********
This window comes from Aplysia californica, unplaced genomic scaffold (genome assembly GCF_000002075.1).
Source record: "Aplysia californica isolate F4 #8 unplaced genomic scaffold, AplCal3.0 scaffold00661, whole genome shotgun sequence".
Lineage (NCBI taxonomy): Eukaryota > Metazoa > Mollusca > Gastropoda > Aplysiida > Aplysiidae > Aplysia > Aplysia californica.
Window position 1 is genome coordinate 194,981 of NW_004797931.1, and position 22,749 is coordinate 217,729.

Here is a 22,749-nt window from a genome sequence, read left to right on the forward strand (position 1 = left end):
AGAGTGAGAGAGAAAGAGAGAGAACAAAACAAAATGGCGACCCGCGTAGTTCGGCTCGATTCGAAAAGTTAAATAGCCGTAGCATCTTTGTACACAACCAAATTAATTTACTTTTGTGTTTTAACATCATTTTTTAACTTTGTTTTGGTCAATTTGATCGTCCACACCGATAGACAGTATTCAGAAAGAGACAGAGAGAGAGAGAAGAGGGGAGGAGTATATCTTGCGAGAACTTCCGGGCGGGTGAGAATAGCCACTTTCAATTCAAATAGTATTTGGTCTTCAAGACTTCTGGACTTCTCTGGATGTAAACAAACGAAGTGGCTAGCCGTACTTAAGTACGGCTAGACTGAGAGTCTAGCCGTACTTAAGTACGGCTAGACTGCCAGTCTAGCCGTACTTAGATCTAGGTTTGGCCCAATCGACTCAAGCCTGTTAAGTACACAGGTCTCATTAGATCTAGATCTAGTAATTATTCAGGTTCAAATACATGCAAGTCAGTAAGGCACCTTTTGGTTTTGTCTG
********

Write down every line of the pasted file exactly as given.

This window comes from Aplysia californica, unplaced genomic scaffold (genome assembly GCF_000002075.1).
Source record: "Aplysia californica isolate F4 #8 unplaced genomic scaffold, AplCal3.0 scaffold00661, whole genome shotgun sequence".
Lineage (NCBI taxonomy): Eukaryota > Metazoa > Mollusca > Gastropoda > Aplysiida > Aplysiidae > Aplysia > Aplysia californica.
Window position 1 is genome coordinate 194,981 of NW_004797931.1, and position 22,749 is coordinate 217,729.

Here is a 22,749-nt window from a genome sequence, read left to right on the forward strand (position 1 = left end):
AGAGTGAGAGAGAAAGAGAGAGAACAAAACAAAATGGCGACCCGCGTAGTTCGGCTCGATTCGAAAAGTTAAATAGCCGTAGCATCTTTGTACACAACCAAATTAATTTACTTTTGTGTTTTAACATCATTTTTTAACTTTGTTTTGGTCAATTTGATCGTCCACACCGATAGACAGTATTCAGAAAGAGACAGAGAGAGAGAGAAGAGGGGAGGAGTATATCTTGCGAGAACTTCCGGGCGGGTGAGAATAGCCACTTTCAATTCAAATAGTATTTGGTCTTCAAGACTTCTGGACTTCTCTGGATGTAAACAAACGAAGTGGCTAGCCGTACTTAAGTACGGCTAGACTGAGAGTCTAGCCGTACTTAAGTACGGCTAGACTGCCAGTCTAGCCGTACTTAGATCTAGGTTTGGCCCAATCGACTCAAGCCTGTTAAGTACACAGGTCTCATTAGATCTAGATCTAGTAATTATTCAGGTTCAAATACATGCAAGTCAGTAAGGCACCTTTTGGTTTTGTCTG